North Korea's failed rocket has reappeared in a new form — at an annual flower show that combines floral extravaganza with high praise for the country's founding father Kim Il Sung.
To mark what would have been Kim's 100th birthday, thousands came to central Pyongyang to view elaborate displays, mostly of the violet orchid Kimilsungia named in his honor and the red begonia Kimjongilia named for his son and successor, Kim Jong Il.
The Kimilsungia, named after Kim by the late Indonesian dictator Sukarno, has become an integral part of the ever-present state-sponsored propaganda that surrounds the late leader. The Kim family's hold over the country has continued with Kim Il Sung's grandson, the young Kim Jong Un, taking over after his father's death in December. No flower has been named after him, but an ode "Footsteps" in his praise was played at the exhibition.
Pictures of the late leaders' smiling faces towered over some 30,000 potted plants. So did a floral mock-up of the Unha-3 rocket that broke up over the Yellow Sea in a controversial launch Friday.
Kim's birthday on Sunday was the biggest celebration of the year for North Koreans, who received three days off for it.
Many came to Pyongyang's Kimilsungia-Kimjongilia Exhibition House in their best clothes on a warm spring day to have family portraits taken. One teenager stood primly next to the rocket as her father snapped her photo with his cell phone.
The exhibit of flowers cultivated by the State Academy of Sciences also trumpeted the latest achievements North Korea's government is seeking to promote.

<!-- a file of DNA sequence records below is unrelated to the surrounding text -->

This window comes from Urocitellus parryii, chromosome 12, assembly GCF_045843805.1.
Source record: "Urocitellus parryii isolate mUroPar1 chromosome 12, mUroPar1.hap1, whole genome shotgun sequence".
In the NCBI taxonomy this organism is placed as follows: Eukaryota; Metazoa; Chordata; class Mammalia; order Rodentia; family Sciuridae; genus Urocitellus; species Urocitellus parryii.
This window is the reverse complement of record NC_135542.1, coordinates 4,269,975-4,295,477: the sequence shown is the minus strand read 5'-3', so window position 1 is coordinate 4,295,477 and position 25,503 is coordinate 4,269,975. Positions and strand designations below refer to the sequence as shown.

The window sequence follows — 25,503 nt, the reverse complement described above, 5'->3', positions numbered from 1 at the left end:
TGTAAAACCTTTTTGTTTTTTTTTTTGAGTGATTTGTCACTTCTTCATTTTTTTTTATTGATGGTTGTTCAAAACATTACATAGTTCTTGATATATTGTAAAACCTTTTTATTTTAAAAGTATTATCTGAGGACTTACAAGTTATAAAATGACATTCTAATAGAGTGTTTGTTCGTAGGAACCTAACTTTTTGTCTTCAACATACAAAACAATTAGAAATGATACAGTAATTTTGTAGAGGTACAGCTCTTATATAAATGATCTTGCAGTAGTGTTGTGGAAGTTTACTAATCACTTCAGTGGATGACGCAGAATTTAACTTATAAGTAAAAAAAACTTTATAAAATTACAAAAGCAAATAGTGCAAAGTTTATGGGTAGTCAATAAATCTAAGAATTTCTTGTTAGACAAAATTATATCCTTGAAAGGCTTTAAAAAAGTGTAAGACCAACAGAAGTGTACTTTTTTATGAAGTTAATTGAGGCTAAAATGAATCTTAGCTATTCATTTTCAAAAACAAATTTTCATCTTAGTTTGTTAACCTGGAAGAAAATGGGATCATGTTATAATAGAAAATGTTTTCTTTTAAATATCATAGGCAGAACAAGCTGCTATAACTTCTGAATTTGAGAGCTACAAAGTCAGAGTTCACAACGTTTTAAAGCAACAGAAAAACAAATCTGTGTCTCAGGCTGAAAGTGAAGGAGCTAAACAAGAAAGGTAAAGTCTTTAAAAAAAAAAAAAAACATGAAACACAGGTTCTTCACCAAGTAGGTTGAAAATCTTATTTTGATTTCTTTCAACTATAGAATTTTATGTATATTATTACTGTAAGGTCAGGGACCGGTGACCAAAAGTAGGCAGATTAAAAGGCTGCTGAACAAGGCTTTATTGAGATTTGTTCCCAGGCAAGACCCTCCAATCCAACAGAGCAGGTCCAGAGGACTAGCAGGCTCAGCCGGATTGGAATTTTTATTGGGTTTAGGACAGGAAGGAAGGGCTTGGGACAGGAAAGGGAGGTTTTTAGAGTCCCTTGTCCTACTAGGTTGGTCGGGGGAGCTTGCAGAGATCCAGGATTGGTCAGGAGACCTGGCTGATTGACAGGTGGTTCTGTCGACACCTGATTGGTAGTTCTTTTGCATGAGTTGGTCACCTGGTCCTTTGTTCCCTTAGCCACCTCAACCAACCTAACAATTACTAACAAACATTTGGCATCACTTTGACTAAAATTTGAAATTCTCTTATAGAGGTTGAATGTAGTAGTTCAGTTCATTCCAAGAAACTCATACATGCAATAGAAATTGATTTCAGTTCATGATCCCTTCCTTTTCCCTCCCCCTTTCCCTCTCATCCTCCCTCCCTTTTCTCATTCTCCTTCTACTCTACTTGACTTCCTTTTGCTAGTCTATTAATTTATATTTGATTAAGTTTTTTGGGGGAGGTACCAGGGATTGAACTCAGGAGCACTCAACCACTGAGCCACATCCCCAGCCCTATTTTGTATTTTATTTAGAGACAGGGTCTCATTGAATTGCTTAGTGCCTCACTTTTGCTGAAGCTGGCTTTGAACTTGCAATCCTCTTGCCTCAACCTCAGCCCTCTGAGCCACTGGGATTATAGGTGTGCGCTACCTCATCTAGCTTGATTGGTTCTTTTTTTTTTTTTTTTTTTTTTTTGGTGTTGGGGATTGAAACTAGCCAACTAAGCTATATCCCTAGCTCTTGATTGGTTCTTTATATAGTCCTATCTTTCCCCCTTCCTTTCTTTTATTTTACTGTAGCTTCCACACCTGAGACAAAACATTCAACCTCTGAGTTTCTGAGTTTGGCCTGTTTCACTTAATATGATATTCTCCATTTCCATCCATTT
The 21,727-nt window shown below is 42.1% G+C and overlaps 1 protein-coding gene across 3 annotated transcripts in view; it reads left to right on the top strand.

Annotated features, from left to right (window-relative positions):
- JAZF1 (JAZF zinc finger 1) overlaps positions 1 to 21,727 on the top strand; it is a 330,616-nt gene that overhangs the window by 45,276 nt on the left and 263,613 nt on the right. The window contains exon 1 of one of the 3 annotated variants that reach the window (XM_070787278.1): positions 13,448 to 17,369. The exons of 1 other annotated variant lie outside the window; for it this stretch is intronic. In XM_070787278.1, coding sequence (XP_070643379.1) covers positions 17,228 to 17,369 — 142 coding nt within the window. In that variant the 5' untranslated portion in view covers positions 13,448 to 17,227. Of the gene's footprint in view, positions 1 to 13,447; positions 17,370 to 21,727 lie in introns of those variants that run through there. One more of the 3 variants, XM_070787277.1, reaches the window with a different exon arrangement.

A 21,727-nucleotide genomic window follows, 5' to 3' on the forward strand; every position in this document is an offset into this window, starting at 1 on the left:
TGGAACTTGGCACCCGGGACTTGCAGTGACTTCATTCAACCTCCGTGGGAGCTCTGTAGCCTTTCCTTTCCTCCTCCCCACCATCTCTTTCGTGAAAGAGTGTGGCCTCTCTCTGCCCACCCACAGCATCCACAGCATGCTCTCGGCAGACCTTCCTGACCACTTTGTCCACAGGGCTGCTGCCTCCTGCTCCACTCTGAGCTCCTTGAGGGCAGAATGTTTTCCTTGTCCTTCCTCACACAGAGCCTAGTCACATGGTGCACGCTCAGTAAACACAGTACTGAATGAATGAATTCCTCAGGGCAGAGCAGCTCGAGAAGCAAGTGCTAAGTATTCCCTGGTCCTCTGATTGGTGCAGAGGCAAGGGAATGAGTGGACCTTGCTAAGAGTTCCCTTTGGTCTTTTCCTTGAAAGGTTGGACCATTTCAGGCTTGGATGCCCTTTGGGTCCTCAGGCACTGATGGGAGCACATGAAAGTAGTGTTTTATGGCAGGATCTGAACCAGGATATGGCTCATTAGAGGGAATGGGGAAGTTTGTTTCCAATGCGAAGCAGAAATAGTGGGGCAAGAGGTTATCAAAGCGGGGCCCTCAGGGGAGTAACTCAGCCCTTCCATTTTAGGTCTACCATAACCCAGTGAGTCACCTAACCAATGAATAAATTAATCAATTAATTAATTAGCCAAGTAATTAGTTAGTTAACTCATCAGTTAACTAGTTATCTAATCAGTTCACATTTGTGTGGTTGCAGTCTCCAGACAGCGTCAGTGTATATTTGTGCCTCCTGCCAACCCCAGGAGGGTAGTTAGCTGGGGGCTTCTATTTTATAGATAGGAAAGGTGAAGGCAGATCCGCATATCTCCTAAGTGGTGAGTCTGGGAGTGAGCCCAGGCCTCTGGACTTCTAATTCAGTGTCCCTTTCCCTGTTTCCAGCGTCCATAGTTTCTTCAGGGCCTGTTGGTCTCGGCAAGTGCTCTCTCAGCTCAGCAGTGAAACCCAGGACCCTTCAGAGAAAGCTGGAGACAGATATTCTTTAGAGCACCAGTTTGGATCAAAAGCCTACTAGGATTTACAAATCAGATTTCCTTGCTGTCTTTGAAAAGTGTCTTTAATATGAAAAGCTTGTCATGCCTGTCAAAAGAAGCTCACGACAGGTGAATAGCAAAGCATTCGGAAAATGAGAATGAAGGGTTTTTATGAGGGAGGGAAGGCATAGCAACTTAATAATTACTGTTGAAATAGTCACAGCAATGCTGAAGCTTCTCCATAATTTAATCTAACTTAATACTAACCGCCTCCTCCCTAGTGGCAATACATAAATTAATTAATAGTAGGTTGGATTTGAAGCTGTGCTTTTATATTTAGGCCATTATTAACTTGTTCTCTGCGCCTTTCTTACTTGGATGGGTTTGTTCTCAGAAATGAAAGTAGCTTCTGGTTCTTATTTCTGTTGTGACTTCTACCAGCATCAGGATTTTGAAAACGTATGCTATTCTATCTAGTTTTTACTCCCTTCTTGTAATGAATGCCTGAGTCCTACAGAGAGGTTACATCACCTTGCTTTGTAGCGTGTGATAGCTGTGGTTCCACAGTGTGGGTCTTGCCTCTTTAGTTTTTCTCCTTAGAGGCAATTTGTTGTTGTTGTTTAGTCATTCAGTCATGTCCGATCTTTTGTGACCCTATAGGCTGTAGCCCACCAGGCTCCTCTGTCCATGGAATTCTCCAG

A display sponsored by Pyongyang's urban planners includes miniature flower models of the new apartment towers built in front of the hill where the Kims' bronze statues lord over the city. Another cultivated by a firm that is providing most of the cement for the construction shows off a signed note from Kim Jong Un.
The largest display is a huge blanket of flowers depicting a unified Korea.
The exhibition hall was packed Tuesday with parents toting toddlers clad in traditional Korean outfits, mini military uniforms and tweed suits and armed with digital cameras and camcorders.
Groups of soldiers posed together for photos in front of the display sponsored by a unit of the Korean People's Army, while students still in their school uniforms snapped photos of one another as "Footsteps" blared in the background.
Outside, vendors were selling everything from hot dogs on sticks to strawberry-flavored ice cream sandwiches, as well as Minnie Mouse backpacks, and pots, planters and watering cans.